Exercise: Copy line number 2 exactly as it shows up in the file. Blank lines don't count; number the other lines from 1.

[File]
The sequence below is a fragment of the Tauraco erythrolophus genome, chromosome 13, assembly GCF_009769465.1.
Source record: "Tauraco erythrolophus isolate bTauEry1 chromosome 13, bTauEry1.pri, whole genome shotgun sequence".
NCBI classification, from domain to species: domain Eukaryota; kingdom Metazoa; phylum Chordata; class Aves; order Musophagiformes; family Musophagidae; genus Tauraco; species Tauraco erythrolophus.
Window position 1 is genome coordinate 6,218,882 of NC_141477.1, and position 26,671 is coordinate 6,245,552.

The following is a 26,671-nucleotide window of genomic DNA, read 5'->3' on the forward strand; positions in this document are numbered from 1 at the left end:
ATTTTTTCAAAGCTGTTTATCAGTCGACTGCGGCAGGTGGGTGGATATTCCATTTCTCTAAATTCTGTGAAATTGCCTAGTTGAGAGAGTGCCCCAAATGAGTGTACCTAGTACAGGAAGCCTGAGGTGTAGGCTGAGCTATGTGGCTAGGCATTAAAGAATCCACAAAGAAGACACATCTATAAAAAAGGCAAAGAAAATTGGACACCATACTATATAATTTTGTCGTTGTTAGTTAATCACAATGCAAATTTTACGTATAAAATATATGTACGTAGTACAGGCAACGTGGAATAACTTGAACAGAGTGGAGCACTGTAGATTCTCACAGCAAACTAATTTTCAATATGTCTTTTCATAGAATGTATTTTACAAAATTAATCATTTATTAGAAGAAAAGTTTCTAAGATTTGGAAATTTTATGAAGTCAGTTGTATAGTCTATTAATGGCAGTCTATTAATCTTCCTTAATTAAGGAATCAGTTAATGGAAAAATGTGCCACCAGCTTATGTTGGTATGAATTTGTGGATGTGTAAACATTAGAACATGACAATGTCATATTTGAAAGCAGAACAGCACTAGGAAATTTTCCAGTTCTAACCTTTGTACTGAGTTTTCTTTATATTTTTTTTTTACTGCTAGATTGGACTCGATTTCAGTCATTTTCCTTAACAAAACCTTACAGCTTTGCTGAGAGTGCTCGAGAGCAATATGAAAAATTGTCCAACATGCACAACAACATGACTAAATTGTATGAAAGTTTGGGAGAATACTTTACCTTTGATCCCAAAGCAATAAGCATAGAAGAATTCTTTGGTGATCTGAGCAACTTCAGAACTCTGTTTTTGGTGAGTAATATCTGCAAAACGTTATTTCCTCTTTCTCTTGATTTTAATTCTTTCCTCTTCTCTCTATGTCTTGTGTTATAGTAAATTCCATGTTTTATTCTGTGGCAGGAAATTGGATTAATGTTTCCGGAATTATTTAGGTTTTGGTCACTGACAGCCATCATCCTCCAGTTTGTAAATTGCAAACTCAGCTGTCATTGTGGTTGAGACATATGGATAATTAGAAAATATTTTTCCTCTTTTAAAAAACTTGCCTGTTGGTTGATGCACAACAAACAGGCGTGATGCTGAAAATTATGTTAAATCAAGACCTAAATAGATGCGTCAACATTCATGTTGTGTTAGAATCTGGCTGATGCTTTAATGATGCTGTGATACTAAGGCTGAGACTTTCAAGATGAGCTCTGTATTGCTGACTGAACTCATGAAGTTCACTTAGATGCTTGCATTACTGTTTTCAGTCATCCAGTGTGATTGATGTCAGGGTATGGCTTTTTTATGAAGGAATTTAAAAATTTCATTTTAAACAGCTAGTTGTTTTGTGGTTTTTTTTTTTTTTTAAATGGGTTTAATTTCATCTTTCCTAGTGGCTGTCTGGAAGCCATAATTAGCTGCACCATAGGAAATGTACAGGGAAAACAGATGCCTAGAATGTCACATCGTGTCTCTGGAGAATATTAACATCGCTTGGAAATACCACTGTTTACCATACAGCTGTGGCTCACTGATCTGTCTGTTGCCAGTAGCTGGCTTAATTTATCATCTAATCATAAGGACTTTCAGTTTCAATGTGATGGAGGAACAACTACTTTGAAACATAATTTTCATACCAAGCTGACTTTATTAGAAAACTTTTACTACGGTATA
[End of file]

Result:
Source record: "Tauraco erythrolophus isolate bTauEry1 chromosome 13, bTauEry1.pri, whole genome shotgun sequence".